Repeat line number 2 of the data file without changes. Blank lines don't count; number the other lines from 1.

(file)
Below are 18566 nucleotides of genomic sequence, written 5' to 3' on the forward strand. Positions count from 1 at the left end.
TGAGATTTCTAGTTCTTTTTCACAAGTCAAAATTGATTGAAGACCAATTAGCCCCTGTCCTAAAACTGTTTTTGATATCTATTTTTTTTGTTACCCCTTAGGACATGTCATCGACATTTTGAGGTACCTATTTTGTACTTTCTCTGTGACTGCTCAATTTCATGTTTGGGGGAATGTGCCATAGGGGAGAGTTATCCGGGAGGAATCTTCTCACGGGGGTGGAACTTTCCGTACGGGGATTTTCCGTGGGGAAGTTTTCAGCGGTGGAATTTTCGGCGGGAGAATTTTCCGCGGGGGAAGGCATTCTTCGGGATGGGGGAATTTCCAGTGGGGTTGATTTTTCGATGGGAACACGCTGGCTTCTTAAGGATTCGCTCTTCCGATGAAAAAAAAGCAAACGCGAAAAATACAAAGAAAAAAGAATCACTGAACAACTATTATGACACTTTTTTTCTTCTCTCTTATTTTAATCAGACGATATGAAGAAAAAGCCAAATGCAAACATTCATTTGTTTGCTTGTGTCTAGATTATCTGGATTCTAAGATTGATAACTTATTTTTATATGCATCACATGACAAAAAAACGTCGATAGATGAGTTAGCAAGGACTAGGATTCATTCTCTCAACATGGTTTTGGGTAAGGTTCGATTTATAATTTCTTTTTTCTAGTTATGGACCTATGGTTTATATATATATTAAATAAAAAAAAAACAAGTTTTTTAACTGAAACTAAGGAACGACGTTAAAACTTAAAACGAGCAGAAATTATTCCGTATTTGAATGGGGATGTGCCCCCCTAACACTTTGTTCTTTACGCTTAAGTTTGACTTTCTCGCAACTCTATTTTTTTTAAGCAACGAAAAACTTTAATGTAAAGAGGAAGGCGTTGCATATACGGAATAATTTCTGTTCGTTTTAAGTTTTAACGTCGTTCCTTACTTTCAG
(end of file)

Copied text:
TGAGATTTCTAGTTCTTTTTCACAAGTCAAAATTGATTGAAGACCAATTAGCCCCTGTCCTAAAACTGTTTTTGATATCTATTTTTTTTGTTACCCCTTAGGACATGTCATCGACATTTTGAGGTACCTATTTTGTACTTTCTCTGTGACTGCTCAATTTCATGTTTGGGGGAATGTGCCATAGGGGAGAGTTATCCGGGAGGAATCTTCTCACGGGGGTGGAACTTTCCGTACGGGGATTTTCCGTGGGGAAGTTTTCAGCGGTGGAATTTTCGGCGGGAGAATTTTCCGCGGGGGAAGGCATTCTTCGGGATGGGGGAATTTCCAGTGGGGTTGATTTTTCGATGGGAACACGCTGGCTTCTTAAGGATTCGCTCTTCCGATGAAAAAAAAGCAAACGCGAAAAATACAAAGAAAAAAGAATCACTGAACAACTATTATGACACTTTTTTTCTTCTCTCTTATTTTAATCAGACGATATGAAGAAAAAGCCAAATGCAAACATTCATTTGTTTGCTTGTGTCTAGATTATCTGGATTCTAAGATTGATAACTTATTTTTATATGCATCACATGACAAAAAAACGTCGATAGATGAGTTAGCAAGGACTAGGATTCATTCTCTCAACATGGTTTTGGGTAAGGTTCGATTTATAATTTCTTTTTTCTAGTTATGGACCTATGGTTTATATATATATTAAATAAAAAAAAAACAAGTTTTTTAACTGAAACTAAGGAACGACGTTAAAACTTAAAACGAGCAGAAATTATTCCGTATTTGAATGGGGATGTGCCCCCCTAACACTTTGTTCTTTACGCTTAAGTTTGACTTTCTCGCAACTCTATTTTTTTTAAGCAACGAAAAACTTTAATGTAAAGAGGAAGGCGTTGCATATACGGAATAATTTCTGTTCGTTTTAAGTTTTAACGTCGTTCCTTACTTTCAG